The past few months, including the start to this academic year, have emphasised the depth of social responsibility felt by schools. This responsibility has been a driver for many school leaders’ actions during the pandemic, as well as for many years preceding it. However, in 2017, the Association of School & College Leaders (ASCL) established an Ethical Leadership Commission “because of concerns expressed by ASCL members and others about the lack of guiding principles for ethical leadership in education”. It adopted the Nolan Principles, adding a series of defined behaviours – personal characteristics or virtues – namely: trust, wisdom, kindness, justice, service, courage and optimism.
Moral purpose and ethical behaviour are at the core of a responsible education system. The blog below is a summary of the first part of a presentation for the National College of Education Combined Masters/Level 7 programme that seeks to link the theoretical underpinning of the course with the practice, the applied day to day reality of school leaders’ lives.
The opening paragraph above relates to virtue ethics (what kind of person do I want to be?) and focuses on the authenticity of the relationship between the person and their actions as a leader. As Kerr (2013) wrote in Legacy, words and statements that are “powerful in the abstract … can be flat and generic on the page. The challenge is always to bring them to life, and into the lives of those who lead”. Consequentialist ethics (is it good) and deontological ethics (is it right) combine to create a more holistic structure to guide your thinking and future actions.
I’ve often found the four principles of medical ethics a useful way to frame potential challenges and creating appropriate solutions:
Non-maleficence – the call to do no harm or inflict the least harm possible to reach a beneficial outcome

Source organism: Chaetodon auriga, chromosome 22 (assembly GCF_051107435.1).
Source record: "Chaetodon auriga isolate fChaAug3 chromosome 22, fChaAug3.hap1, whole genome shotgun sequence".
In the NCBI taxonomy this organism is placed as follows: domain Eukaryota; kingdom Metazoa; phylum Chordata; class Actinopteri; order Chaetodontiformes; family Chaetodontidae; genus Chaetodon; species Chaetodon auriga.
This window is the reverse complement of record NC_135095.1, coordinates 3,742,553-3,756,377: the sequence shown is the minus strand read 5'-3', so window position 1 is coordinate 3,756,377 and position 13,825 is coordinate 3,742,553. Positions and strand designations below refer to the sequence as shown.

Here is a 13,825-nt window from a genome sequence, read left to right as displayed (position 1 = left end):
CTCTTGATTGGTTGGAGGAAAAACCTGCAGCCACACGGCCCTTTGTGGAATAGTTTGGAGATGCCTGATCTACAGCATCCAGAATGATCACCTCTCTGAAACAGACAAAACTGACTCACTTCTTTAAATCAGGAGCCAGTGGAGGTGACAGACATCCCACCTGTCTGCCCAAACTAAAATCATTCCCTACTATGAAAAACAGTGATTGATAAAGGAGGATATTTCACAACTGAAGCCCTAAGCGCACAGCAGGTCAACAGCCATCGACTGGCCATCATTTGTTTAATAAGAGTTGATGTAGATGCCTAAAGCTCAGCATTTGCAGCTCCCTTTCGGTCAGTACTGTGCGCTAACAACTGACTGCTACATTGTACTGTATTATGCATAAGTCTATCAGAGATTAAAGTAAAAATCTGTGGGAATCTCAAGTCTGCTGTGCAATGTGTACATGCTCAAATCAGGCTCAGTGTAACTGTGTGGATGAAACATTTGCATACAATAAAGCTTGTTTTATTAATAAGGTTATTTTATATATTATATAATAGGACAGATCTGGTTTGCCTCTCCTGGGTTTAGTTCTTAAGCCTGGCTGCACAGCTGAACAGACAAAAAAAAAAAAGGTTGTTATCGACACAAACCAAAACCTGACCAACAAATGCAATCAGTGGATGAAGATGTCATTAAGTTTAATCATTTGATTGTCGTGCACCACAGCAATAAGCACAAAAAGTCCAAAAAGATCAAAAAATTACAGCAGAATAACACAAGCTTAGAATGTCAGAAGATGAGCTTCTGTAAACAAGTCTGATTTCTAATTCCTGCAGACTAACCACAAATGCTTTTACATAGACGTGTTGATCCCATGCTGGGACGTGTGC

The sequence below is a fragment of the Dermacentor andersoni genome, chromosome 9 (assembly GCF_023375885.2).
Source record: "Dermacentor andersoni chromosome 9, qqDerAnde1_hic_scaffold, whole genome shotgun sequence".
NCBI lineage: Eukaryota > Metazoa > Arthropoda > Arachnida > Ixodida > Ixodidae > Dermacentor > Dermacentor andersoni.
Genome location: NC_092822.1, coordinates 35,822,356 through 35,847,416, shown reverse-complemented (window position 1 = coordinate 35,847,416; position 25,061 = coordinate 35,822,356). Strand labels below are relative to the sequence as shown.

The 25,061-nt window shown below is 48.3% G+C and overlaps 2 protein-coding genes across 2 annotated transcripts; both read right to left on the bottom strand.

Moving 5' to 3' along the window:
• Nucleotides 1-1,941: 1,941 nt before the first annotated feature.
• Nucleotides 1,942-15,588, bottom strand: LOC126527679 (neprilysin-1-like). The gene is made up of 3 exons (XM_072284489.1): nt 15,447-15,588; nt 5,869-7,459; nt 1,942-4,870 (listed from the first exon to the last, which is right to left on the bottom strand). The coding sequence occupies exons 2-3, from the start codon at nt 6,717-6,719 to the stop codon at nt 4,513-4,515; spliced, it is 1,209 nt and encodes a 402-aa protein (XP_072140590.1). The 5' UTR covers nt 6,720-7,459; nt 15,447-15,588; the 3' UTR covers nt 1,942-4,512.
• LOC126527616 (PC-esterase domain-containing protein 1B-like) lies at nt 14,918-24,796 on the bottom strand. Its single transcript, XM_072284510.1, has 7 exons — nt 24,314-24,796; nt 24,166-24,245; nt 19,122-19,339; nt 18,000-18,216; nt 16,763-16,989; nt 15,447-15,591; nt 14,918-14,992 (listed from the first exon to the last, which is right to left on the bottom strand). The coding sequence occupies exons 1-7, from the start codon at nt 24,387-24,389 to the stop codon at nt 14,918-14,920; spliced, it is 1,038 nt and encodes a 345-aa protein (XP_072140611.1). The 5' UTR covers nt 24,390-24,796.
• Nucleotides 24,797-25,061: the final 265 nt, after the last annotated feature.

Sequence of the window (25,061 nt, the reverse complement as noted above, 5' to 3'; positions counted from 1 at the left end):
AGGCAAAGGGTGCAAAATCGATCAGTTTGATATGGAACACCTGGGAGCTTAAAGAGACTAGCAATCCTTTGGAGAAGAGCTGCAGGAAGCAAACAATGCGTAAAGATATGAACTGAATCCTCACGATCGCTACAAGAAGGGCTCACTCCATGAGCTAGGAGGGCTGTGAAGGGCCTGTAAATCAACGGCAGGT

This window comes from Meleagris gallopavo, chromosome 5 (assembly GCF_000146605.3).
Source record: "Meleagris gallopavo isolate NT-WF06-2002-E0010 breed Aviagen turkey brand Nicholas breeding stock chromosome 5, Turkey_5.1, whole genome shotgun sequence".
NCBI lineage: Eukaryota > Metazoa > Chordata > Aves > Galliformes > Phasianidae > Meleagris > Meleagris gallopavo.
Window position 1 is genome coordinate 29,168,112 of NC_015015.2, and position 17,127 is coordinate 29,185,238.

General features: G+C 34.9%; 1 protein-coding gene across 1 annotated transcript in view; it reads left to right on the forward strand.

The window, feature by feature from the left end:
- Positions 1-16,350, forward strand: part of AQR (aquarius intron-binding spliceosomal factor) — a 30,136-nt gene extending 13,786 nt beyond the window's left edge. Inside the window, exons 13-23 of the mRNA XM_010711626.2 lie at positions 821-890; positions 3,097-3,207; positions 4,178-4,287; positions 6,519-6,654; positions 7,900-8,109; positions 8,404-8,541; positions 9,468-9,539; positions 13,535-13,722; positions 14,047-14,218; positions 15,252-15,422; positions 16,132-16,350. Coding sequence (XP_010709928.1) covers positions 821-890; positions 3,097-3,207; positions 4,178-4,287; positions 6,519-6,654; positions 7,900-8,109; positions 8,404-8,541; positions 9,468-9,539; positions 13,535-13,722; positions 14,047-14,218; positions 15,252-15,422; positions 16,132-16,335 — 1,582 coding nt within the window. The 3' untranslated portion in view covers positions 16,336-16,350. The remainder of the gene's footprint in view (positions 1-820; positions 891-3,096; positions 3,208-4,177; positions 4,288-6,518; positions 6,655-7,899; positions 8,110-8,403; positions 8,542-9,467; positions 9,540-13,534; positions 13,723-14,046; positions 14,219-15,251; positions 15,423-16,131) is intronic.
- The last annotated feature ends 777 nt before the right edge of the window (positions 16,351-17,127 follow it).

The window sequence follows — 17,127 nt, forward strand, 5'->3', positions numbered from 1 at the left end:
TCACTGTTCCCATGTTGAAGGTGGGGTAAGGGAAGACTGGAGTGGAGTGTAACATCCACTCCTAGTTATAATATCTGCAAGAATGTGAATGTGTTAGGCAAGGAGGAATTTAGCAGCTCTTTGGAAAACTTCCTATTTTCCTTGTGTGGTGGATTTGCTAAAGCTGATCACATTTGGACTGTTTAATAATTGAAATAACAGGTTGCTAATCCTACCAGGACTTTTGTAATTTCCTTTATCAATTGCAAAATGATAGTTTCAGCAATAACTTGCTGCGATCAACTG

Beneficence – the call to do good or promote a course of action that is in the best interests of the person
Autonomy – assuming people have the right to make decisions about things that directly affect them; being informed is key
Justice – consideration of the impact of individual decisions or decisions about individuals on the wider community/society as a whole
Dr Matt Silver’s presentation on Corporate Social Responsibility (available to school leaders on the programme – see module 3 resources) proposes integrating fields, in which Ethics are applied, allows for synergy; a shared moral compass towards greater purpose. The challenge is to combine who we want to be as leaders (our authentic self; demonstrating integrity); with the common good – the greatest good, for greatest number with a preferential option for the poor/oppressed (humane leadership) with what is right and just (consistent and appropriate application).
The issue of “closing the gap” for our most disadvantaged children and young people is central to the common good. The Pupil Premium/FSM6 is a heterogeneous group with varying depths of disadvantage, varying lengths of time entitled to FSM and composed of different ethnicities. Within it the stubborn underperformance of the long-term disadvantage – defined as being eligible for free school meals for 80% or more of their time in school – is pronounced.